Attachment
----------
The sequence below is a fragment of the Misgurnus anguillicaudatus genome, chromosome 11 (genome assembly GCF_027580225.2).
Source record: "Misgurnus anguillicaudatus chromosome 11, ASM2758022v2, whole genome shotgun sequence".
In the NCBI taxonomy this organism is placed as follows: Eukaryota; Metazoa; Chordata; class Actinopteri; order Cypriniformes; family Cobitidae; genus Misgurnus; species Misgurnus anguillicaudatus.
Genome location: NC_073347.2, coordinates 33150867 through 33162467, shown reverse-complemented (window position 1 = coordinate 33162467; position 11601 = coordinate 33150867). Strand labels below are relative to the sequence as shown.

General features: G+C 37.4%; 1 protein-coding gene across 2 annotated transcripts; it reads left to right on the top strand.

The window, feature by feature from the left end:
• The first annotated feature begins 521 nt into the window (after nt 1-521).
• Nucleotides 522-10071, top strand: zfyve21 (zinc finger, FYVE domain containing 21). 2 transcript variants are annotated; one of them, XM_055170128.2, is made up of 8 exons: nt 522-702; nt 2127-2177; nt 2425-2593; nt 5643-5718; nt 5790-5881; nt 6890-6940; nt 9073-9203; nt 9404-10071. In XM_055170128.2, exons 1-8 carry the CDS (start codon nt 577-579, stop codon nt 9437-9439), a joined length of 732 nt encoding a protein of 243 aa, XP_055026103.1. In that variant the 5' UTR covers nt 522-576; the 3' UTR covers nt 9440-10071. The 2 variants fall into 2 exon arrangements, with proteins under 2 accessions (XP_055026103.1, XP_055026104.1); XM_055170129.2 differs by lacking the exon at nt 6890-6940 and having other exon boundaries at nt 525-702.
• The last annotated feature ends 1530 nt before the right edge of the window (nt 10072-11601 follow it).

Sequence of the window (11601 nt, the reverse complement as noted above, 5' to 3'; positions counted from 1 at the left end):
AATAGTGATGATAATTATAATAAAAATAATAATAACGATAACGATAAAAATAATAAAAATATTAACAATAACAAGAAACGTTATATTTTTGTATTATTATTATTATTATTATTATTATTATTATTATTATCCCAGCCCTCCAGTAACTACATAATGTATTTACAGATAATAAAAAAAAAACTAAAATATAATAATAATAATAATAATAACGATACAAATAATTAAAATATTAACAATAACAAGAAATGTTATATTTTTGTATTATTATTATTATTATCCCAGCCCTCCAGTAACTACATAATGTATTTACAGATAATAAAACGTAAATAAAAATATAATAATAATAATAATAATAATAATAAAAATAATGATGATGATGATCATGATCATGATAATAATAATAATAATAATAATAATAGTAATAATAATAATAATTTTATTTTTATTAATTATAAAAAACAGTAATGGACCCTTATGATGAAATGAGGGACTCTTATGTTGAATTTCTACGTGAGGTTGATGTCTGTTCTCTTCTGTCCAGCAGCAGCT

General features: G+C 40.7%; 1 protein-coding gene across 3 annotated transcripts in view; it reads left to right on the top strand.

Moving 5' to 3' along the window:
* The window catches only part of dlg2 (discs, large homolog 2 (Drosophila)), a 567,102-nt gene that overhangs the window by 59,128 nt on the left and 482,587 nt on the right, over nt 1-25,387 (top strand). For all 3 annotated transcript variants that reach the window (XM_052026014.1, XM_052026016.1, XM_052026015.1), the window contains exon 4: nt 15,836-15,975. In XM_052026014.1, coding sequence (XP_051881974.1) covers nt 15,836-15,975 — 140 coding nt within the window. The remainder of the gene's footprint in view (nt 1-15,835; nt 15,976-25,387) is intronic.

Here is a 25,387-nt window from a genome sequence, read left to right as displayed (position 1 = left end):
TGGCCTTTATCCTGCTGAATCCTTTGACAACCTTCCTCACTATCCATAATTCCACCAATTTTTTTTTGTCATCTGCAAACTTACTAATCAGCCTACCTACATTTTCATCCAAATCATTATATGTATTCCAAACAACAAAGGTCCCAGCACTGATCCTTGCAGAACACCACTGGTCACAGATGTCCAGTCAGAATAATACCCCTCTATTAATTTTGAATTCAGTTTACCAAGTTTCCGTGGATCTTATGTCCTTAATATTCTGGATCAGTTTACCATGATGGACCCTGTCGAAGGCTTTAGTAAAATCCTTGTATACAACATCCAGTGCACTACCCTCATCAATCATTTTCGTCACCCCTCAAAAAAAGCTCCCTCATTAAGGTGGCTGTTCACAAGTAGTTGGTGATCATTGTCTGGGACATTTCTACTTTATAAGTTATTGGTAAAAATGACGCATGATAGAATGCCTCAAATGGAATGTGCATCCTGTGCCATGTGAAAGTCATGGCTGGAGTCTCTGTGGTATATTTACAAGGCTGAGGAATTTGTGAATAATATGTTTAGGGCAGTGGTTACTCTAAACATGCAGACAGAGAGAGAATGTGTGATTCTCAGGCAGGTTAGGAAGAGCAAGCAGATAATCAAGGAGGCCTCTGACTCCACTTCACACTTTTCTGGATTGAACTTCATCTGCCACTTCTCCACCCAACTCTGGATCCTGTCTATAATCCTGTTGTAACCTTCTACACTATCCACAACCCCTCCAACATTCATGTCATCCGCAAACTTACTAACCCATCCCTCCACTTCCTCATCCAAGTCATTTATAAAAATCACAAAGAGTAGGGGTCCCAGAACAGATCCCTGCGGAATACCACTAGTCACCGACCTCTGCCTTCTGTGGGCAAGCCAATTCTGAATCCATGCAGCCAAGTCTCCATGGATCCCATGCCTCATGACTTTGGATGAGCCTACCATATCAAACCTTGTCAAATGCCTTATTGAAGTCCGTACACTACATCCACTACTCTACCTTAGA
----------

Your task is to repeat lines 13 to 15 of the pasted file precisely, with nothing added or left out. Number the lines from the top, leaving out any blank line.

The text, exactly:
Moving 5' to 3' along the window:
* The window catches only part of dlg2 (discs, large homolog 2 (Drosophila)), a 567,102-nt gene that overhangs the window by 59,128 nt on the left and 482,587 nt on the right, over nt 1-25,387 (top strand). For all 3 annotated transcript variants that reach the window (XM_052026014.1, XM_052026016.1, XM_052026015.1), the window contains exon 4: nt 15,836-15,975. In XM_052026014.1, coding sequence (XP_051881974.1) covers nt 15,836-15,975 — 140 coding nt within the window. The remainder of the gene's footprint in view (nt 1-15,835; nt 15,976-25,387) is intronic.

Here is a 25,387-nt window from a genome sequence, read left to right as displayed (position 1 = left end):